Thursday, 2 January 2014

(3) January 3: Genesis 6-8 and Matthew 3

Ask God to open your mind, heart and will to understand, delight in and obey what you read.

To discover:
As you read, consider what you learn of Noah. Why do you think these details are recorded?

To ponder:
The flood should shock us. It shows how serious sin is. God warned Adam and Eve that if they disobeyed they would die. To reject the creator means rejecting life. So God’s right response is de-creation. He restores it to the watery chaos of Genesis 1v2. He washes it clean.
But what a legacy for Noah: He “walked with the Lord.” It’s the language of Eden (3v8) and of ongoing relationship. It was this that set Noah apart. Being “righteous” and “blameless” doesn’t imply perfection, but that he sought to obey God and appeared without fault. These always mark the exemplary man of God (1 Thess 2v10). Noah knew God, and it was for this reason that God showed favour to him and his family.
            However Noah was aware that his sin warranted judgement too. His first act on leaving the ark was to make a guilt offering (8v20, see Lev 1). Sacrifice is a big idea in the Old Testament. Although the penalty for sin is death, in great mercy God was prepared to accept the death of animals in the place of people - when offered in faith. This effected atonement (at-one-ment) with God. Strikingly, it is on this basis that God committed to never again destroy all life in a flood.
             In describing human nature in general, 6v5 describes us too. The point is that every day of human life warrants another flood. So the only reason we wake up, breath, live and enjoy what we enjoy is because of God’s commitment to Noah. Absolutely every good we receive is therefore a gift of God’s grace – God’s favour freely given to all, even to those who hate him. However, a more terrible judgement will one day come. On that day too, only those who walk with the Lord will be saved - but in the ark of Christ and on account of his sacrifice of himself. Noah’s righteous and blameless life is therefore one we should seek after (2 Pet 3v3-17).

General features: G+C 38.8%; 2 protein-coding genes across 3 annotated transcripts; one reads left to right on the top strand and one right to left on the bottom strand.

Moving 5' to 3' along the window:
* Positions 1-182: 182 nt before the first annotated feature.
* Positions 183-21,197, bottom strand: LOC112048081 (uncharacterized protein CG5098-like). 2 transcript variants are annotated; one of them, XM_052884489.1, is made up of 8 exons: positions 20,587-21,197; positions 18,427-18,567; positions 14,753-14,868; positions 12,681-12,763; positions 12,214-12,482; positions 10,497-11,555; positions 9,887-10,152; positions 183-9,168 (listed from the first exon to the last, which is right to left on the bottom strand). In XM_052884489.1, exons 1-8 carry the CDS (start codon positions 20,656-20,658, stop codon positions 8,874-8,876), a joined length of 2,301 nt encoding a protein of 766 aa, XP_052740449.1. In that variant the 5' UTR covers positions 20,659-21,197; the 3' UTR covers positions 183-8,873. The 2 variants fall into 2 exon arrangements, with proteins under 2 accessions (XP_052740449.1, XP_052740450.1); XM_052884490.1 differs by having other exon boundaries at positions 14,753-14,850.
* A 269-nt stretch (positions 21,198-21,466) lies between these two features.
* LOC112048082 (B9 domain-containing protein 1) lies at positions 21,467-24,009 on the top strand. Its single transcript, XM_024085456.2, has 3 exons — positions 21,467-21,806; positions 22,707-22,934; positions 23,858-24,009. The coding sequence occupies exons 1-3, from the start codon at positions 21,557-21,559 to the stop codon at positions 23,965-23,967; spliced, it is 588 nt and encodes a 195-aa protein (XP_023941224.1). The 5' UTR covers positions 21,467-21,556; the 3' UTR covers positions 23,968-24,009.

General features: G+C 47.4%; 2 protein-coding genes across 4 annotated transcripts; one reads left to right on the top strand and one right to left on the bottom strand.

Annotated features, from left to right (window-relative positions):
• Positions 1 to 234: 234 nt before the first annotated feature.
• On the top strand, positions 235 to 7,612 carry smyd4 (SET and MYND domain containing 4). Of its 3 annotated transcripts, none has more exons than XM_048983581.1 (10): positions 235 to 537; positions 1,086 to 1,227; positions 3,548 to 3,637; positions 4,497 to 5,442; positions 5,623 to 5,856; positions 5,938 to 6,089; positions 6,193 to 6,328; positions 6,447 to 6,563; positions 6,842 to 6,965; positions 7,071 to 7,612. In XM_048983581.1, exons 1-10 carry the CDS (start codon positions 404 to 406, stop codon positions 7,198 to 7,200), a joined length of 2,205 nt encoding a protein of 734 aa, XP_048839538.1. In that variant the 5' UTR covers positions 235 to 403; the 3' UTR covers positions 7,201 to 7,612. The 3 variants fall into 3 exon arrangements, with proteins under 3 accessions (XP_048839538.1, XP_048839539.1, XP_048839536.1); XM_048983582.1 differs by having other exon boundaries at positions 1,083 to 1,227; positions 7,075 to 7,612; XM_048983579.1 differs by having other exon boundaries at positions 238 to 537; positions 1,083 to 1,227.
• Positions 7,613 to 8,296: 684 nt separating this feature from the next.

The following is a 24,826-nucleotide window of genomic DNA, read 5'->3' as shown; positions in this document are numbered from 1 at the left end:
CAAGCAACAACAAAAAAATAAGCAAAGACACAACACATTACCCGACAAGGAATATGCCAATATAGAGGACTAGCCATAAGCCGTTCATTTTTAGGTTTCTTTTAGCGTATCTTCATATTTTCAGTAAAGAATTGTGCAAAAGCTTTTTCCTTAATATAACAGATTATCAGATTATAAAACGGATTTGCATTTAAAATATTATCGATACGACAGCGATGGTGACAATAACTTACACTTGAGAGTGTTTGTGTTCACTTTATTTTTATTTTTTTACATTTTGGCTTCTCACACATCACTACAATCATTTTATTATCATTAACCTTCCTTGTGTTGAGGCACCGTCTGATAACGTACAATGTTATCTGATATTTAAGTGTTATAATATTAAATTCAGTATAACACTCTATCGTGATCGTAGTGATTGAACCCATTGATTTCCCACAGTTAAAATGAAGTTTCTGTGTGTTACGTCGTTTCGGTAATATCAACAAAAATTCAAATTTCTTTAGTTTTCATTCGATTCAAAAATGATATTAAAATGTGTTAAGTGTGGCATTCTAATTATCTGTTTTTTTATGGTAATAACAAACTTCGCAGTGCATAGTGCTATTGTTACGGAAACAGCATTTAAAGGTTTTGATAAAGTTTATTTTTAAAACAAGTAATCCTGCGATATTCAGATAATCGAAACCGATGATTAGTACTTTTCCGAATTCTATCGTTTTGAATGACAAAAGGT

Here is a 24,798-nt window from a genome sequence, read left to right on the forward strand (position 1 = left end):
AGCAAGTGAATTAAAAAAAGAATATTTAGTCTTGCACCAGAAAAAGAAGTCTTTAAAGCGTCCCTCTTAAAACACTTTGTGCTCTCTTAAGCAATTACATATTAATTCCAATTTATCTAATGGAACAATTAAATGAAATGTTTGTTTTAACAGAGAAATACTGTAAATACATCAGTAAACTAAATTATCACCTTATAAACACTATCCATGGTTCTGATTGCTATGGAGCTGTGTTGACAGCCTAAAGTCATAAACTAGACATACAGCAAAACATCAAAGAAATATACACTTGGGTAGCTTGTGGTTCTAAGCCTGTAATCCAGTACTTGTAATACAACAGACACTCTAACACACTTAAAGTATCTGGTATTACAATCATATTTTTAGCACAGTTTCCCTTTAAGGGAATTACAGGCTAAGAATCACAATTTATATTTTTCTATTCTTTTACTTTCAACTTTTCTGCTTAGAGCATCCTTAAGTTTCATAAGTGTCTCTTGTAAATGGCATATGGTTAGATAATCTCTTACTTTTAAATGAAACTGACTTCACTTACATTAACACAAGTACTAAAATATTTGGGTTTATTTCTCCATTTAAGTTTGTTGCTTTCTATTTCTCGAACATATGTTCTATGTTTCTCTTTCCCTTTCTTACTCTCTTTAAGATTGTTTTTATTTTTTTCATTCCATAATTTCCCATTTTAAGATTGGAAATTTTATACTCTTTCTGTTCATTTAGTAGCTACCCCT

Praying it home:
List and thank God for the numerous everyday things we take for granted but that are actually gifts of his grace. Ask him to keep you and your family in the ark of Christ, walking closely with him and increasingly righteous and blameless. Be specific about areas you need him to work on.

Thinking further:
Many think the “sons of God” in chapter 6 are angelic beings. However, their action warrants judgement on humans not angels. So the phrase may refer to key men or rulers such as those in chapter 5 (as in Ps 82v6-7). The Nephilim shouldn’t be seen as mystical beings. They are just a noted (and large - Num 13v33) race of men known to the first readers. Scholars today differ on whether the text requires us to hold that the flood covered the entire globe, or whether the writer is referring just to the known world of his day - as in Genesis 11v1 and 41v57. The detail and purpose of chapters 6-8 should help us draw our own conclusion.

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